Retailers seeing their profits plummet outlined more strategies on Thursday that they hope will help them weather a desolate year.
Sears Holdings is closing stores and may shut down more if things don't improve. Gap and Limited Brands are cutting capital spending and opening fewer stores. Kohl's is emphasizing its budget-conscious prices to appeal to petrified shoppers.
Those moves illustrate how the retail landscape is changing as companies search for ways to cut costs. Several companies also took charges due to significant declines in the value of businesses they own.
The effects of the worst holiday season in decades was on display, from customers who held off buying big-ticket appliances at Sears to mall shoppers who walked past Bath and Body Works.
Sears Holdings Corp., the operator of Sears and Kmart stores, said fourth-quarter profit fell 55 percent, hurt by charges related to its Orchard Supply Hardware subsidiary and severance charges. However, excluding charges, profit beat expectations.
Sales fell 12 percent to $13.28 billion, below analyst expectations, as the housing downturn hurt home appliance sales at its domestic Sears locations.
The company has been closing unprofitable stores — 28 during the fiscal year and another 24 announced Thursday — and Chairman Eddie Lampert said there may be more to come.
"We cannot afford to operate stores without the prospect for an adequate return," Lampert said. In the past Sears has operated money-losing stores if it believed they could be restored to profitability.
Kohl's Inc. is taking the opposite tack, opening 55 locations this year. That's down from the 75 it opened last year, but up from the 50 it originally planned. Most of the openings are in former Mervyns locations Kohl's bought in December.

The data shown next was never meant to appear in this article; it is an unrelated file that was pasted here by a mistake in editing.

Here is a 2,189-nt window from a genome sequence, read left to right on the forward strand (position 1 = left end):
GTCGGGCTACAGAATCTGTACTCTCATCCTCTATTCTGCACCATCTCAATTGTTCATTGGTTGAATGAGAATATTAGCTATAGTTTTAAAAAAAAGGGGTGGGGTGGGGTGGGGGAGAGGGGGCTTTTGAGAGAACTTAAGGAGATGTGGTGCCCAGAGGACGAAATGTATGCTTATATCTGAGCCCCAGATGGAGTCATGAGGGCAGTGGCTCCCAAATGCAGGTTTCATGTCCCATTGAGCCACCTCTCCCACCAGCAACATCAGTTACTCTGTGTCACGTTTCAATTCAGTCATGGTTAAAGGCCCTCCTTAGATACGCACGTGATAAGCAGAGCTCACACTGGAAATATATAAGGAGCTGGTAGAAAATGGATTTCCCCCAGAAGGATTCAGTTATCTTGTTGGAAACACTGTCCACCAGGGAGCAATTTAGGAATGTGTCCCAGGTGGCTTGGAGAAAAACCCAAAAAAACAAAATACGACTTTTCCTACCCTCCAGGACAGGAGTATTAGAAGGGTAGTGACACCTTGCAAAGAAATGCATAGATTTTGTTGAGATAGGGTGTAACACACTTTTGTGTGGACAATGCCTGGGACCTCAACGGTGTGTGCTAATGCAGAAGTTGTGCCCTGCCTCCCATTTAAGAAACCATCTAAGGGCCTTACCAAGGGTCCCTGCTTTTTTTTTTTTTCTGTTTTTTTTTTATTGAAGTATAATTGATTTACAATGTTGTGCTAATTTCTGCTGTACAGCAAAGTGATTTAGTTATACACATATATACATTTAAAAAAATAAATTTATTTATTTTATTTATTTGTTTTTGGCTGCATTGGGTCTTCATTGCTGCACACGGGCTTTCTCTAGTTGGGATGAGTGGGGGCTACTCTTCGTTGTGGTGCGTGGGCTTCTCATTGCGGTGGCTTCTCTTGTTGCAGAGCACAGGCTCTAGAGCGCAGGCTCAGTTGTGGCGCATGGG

Despite a grim outlook for the year, it hopes to gain market share by expanding into the stores Mervyns used to fill and promoting itself as a lower-priced shopping option.
"We're positioning Kohl's as the smartest customer choice by helping them stretch their budget and get more for their money," President and Chief Executive Kevin Mansell said in a call with investors.
Kohl's saw its fourth-quarter profit fall 18 percent to $336 million, or $1.10 per share, from $412 million, or $1.31 per share a year ago. That beat analyst forecasts, but the company's full-year guidance fell short of what analysts expected.
Gap is also focusing its attention on the same things customers are. The company is working in particular to turn around its lower-priced Old Navy division, which has dragged down the overall business.
The company, which also operates its namesake stores and Banana Republic, saw its fourth-quarter profit fall 8 percent, but results beat analyst expectations as the company controlled expenses and kept a clamp on inventory. Sales fell 13 percent to $4.08 billion.
San Francisco-based Gap Inc. said it plans to decrease square footage by about 2 percent in 2009, opening 50 stores and shuttering 100, weighted toward Gap stores. It is cutting capital spending by about 19 percent.
Limited Brands, which owns Victoria's Secret and Bath and Body Works, is also taking "aggressive actions" to cut costs and opening fewer new stores this year.
It cut 10 percent of its home office staff, or 400 jobs and is instituting a salary freeze and making other trims intended to save $200 million to $250 million annually after this year.
The Columbus, Ohio-based company also plans to cut capital spending 58 percent to $200 million in 2009 and expects to open 50 new stores in 2009, down from 145 in 2008.
Profit at Limited Brands fell 96 percent due to a hefty charge related to the decline in value of its La Senza Canadian lingerie chain. Excluding that and other charges, profit dropped 34 percent. Revenue fell 9 percent to $2.99 billion.